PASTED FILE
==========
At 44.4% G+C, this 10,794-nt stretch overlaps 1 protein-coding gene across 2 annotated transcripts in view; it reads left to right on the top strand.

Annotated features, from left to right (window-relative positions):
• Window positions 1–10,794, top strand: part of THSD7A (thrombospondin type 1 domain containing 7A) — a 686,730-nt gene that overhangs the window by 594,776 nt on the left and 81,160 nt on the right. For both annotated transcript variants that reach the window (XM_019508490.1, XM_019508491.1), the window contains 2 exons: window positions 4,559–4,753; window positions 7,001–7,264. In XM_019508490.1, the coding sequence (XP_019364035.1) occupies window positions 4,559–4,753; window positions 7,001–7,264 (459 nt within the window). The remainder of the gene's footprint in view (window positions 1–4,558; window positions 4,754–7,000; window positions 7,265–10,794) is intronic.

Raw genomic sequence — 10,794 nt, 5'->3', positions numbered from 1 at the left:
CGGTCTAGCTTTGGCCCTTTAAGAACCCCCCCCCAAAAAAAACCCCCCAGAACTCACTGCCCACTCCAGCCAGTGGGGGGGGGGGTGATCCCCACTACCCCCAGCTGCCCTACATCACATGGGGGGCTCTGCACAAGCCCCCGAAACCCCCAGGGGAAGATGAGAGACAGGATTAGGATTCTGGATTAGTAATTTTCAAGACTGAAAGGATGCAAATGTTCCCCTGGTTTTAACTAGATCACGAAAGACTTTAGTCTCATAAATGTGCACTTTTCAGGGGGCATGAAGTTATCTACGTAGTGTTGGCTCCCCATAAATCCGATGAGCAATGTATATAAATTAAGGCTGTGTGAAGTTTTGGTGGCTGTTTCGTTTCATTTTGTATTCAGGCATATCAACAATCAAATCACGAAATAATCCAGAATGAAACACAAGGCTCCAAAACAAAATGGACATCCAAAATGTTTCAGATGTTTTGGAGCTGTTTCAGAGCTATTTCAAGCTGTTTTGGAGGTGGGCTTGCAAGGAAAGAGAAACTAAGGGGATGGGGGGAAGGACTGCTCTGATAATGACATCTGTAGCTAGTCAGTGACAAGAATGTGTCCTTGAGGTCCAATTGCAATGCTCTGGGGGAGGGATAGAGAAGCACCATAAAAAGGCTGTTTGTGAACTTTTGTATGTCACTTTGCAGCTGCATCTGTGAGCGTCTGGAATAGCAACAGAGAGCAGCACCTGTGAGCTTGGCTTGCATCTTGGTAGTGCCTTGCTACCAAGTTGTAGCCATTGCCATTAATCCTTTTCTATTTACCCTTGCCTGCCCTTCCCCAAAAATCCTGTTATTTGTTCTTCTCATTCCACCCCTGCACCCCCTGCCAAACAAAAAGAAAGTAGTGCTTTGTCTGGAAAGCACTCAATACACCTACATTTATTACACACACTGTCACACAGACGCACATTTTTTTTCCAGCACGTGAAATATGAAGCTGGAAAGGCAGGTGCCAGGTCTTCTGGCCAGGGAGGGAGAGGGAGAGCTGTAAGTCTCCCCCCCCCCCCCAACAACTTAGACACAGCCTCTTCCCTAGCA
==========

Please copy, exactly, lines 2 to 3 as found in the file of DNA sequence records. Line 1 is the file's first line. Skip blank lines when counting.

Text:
Annotated features, from left to right (window-relative positions):
• Window positions 1–10,794, top strand: part of THSD7A (thrombospondin type 1 domain containing 7A) — a 686,730-nt gene that overhangs the window by 594,776 nt on the left and 81,160 nt on the right. For both annotated transcript variants that reach the window (XM_019508490.1, XM_019508491.1), the window contains 2 exons: window positions 4,559–4,753; window positions 7,001–7,264. In XM_019508490.1, the coding sequence (XP_019364035.1) occupies window positions 4,559–4,753; window positions 7,001–7,264 (459 nt within the window). The remainder of the gene's footprint in view (window positions 1–4,558; window positions 4,754–7,000; window positions 7,265–10,794) is intronic.